I am frequently asked about the performance of so called 300 ohm transmitting ladder line, particularly on G5RV antenna systems.
My article Feeding a G5RV does not show analysis of a configuration using 300 ohm ladder line. The main reason is lack of published line specifications from the various sellers.
I have however, done analysis of the G5RV based on the theoretical performance of an air spaced line with 0.2mm copper conductors and Zo=300Ω. The results were:
There are two issues with the analysis though:
At radio frequencies, skin effect causes the current to distribute
itself mainly towards the outer surface of the conductor. This means
that a hollow tube of sufficient thickness has similar RF resistance to
a solid cylinder of the same diameter.
Most 300 ohm ladder lines so to the ham market use stranded CCS
conductors, typically 19 strands of 0.2mm diameter CCS. If 30%
Copperweld was used, the cladding thickness would be
about 14Ám. Due to skin effect, this type of conductor will have
performance equivalent to
a solid copper conductor above about 200MHz (which hints its original
Skin depth in copper at 3.5MHz is 35Ám, so unless the cladding thickness is at least 100Ám, line loss will be worse than for copper conductors. The higher resistivity of the steel core and its permeability contribute to much worse performance than copper where the cladding is insufficient thickness. For a 0.2mm conductor (#18) to have copper like performance at 3.5MHz, it needs to be solid copper.
This issue does not affect just 300Ω ladder line, but all ladder lines using CCS conductors, and the effect is greatest for the more expensive, more flexible versions that use a large number of strands. More information is in the article CCS ladder line suitability at lower HF.
When a manufacturer publishes detailed line characteristics for 300Ω ladder line, I will add an analysis based on that data to the G5RV article.
In the meantime, 300Ω ladder line using CCS conductors is a bit of a pig in a poke at the lower end of HF and below.
Essentially, if a conductor is going to have too little copper, you want it all on the outside of the conductor, not buried internally between strands where little RF current flows. In that situation, a single core CCS conductor is better than a 19 strand... yet the market pays extra for 19 strand.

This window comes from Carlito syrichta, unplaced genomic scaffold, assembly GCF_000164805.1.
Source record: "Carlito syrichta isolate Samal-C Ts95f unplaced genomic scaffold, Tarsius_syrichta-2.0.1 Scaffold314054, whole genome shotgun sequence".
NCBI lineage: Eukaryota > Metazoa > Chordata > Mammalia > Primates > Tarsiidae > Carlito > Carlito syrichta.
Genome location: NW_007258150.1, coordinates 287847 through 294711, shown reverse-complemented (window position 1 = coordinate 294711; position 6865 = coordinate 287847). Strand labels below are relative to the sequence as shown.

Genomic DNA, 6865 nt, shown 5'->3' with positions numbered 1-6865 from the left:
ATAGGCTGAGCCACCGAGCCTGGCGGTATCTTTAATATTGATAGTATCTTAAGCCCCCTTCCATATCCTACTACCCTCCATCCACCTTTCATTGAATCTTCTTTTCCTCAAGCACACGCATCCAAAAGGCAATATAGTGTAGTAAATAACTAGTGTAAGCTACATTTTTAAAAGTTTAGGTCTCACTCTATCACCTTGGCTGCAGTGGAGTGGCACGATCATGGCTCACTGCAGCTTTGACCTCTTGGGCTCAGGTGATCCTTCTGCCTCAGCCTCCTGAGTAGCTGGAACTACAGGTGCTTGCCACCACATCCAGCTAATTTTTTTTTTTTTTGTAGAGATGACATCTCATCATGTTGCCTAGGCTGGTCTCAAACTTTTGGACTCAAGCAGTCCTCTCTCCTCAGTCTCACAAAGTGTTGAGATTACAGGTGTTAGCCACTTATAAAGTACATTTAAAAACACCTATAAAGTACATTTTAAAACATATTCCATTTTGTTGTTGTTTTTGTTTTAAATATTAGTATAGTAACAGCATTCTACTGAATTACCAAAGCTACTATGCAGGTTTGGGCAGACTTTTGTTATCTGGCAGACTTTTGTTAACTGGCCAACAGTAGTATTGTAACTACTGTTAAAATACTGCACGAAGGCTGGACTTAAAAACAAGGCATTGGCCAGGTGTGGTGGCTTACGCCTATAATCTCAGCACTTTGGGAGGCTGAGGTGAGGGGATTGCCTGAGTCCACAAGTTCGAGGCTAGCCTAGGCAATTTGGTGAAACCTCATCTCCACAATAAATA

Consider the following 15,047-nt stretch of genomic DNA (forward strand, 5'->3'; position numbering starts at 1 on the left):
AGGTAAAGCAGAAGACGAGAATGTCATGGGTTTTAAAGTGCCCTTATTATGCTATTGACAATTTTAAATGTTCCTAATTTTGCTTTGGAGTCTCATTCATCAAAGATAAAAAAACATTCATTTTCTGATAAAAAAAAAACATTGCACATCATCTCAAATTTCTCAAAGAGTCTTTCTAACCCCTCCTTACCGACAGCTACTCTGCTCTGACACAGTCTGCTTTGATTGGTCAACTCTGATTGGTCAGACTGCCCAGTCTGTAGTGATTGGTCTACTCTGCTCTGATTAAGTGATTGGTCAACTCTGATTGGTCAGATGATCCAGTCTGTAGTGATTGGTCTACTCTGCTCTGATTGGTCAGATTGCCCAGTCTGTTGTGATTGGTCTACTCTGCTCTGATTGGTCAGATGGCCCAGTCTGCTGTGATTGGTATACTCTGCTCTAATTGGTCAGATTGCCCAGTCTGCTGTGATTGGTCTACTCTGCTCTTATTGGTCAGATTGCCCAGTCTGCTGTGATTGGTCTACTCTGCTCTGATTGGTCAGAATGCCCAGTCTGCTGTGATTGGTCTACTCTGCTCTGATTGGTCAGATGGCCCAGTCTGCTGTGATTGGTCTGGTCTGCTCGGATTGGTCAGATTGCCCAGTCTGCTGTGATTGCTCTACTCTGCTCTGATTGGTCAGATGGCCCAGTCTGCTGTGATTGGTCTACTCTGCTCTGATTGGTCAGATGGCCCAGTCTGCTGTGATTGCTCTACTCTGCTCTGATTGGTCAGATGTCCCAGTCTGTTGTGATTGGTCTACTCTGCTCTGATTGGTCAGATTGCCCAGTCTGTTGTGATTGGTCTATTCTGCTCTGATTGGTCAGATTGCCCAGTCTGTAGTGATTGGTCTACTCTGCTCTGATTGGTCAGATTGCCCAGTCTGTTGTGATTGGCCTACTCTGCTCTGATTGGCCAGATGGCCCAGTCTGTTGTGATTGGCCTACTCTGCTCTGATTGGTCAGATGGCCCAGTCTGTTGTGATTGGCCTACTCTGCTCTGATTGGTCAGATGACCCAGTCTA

Best of all is a single core hard drawn copper conductor, which is what would be have been used if these lines were designed for HF.
The following analysis focuses on the open wire section of a G5RV
hybrid feed configuration at 3.5MHz. The performance of the open wire
influences losses in the coax section which is in turn very dependent
on the actual length deployed in a particular installation, so to that
extent this only a partial analysis.
The physical parameters of a nominal 300Ω line using 1mm copper conductors and velocity factor 0.85 at 3.5MHz can be found iteratively using RF Two Wire Transmission Line Loss Calculator .
|Length||497.29 ░, 1.381 λ, 100.000 m|
|Line Loss (matched)||0.463 dB|
The table above shows the model. The model assumed zero dielectric
loss on 80m. The calculated matched line loss is
Since the copper cladding is 14Ám and skin depth is 35Ám, a first approximation is that effective RF resistance of the conductor is 1/(1-e^(-14/35)) or 3.0 times that of a solid copper 200Ám conductor. To obtain that effect in the calculator, the conducivity must be divided by 3.0^2, giving 6.4 S/m.
|Length||497.29 ░, 1.381 λ, 100.000 m|
|Line Loss (matched)||1.393 dB|
Rerunning the model with the adjusted conductivity gives the results above. Matched line loss is somewhat higher at 1.39dB/100m. But, matched line loss is not directly relevant to the G5RV scenario.
|Line Loss||4.100 dB|
Recalculated for the load seen in a G5RV and the appropriate length,
the loss in the 300Ω section is 4.1dB, or efficiency of that line
section alone is 39%, less than half the power entering that line
section reaches the dipole feed point.
By this estimate, the loss of the 19 strand 1mm CCS 300Ω line is more than three times that of Varney's original open wire line section (Zo≈500Ω, copper), and about four times that of a home made open wire line using 2mm copper spaced 150mm.
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